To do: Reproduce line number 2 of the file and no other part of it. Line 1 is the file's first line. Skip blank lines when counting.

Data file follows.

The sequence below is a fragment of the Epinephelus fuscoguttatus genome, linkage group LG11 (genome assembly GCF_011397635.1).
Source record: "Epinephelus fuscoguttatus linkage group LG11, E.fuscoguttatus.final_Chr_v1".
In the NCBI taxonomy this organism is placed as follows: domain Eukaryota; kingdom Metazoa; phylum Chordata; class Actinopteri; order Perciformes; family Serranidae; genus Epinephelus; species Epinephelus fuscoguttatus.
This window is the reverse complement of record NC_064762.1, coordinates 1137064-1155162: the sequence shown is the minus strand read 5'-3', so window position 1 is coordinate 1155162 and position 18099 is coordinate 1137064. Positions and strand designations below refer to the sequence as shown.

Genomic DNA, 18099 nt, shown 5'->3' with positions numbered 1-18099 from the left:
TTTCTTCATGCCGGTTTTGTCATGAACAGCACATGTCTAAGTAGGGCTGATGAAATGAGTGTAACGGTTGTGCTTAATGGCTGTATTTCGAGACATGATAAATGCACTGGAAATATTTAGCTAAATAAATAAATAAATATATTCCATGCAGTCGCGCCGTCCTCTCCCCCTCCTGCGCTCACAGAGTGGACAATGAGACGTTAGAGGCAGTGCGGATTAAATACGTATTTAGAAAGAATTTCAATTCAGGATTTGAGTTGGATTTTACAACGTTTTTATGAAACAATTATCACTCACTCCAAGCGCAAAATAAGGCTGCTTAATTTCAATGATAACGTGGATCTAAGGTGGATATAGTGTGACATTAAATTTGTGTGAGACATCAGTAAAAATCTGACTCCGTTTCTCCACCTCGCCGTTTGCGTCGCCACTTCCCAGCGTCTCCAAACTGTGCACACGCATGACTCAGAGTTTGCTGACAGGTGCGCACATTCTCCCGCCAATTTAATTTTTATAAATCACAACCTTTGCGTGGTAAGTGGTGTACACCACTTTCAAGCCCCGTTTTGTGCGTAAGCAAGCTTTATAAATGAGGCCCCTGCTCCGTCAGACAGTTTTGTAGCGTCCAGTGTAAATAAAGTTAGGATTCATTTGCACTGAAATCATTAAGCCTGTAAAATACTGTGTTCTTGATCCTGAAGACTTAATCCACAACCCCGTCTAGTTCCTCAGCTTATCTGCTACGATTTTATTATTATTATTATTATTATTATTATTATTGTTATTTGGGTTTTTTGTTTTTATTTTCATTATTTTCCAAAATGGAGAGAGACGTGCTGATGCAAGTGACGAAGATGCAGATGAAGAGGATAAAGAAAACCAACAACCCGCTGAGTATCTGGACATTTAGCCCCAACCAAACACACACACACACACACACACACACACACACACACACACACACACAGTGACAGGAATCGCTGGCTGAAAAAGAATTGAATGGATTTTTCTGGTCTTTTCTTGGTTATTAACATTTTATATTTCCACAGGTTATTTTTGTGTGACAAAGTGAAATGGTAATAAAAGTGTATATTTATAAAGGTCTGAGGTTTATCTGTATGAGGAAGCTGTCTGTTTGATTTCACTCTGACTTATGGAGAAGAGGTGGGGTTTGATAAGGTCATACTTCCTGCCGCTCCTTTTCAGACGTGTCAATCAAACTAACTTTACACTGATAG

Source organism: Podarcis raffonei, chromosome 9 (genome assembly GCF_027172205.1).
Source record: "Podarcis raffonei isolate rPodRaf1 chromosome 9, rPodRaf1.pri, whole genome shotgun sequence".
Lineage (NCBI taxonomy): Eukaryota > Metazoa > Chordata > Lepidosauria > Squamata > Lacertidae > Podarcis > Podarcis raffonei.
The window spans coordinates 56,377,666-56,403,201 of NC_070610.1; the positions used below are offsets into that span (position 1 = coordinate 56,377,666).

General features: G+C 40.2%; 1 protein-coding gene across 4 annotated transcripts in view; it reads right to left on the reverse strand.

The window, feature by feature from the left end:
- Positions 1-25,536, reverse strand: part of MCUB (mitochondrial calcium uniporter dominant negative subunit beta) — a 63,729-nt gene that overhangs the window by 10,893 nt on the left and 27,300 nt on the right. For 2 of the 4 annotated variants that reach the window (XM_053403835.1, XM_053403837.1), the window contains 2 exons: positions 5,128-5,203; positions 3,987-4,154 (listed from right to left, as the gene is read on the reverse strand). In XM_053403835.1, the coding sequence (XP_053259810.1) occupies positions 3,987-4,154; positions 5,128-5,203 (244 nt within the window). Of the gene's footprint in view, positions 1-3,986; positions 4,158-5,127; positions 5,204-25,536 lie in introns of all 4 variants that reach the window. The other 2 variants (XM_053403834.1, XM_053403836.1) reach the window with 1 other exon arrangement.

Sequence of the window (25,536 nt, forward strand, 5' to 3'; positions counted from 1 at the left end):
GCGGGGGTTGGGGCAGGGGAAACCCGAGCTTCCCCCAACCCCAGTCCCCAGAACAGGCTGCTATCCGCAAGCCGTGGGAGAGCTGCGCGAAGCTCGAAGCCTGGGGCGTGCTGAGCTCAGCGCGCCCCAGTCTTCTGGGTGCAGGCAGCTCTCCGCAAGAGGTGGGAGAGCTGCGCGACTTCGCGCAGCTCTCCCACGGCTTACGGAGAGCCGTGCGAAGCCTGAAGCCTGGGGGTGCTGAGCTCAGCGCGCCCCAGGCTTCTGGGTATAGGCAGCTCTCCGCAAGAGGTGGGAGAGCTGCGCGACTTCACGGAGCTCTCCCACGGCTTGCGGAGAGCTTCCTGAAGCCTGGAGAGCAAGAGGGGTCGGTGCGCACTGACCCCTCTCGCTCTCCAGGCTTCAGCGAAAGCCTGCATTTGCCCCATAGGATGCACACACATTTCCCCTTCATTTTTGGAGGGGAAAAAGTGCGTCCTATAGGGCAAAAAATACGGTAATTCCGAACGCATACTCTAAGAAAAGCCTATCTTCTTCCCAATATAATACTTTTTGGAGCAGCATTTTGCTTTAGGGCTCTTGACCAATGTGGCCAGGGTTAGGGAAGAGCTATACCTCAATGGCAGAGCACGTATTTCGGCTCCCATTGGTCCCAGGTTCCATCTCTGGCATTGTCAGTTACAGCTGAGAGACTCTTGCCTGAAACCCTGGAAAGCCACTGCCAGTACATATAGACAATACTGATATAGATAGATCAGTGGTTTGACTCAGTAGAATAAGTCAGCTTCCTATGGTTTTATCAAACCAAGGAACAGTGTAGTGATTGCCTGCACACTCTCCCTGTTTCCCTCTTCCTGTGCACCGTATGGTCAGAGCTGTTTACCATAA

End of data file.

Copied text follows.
Source record: "Epinephelus fuscoguttatus linkage group LG11, E.fuscoguttatus.final_Chr_v1".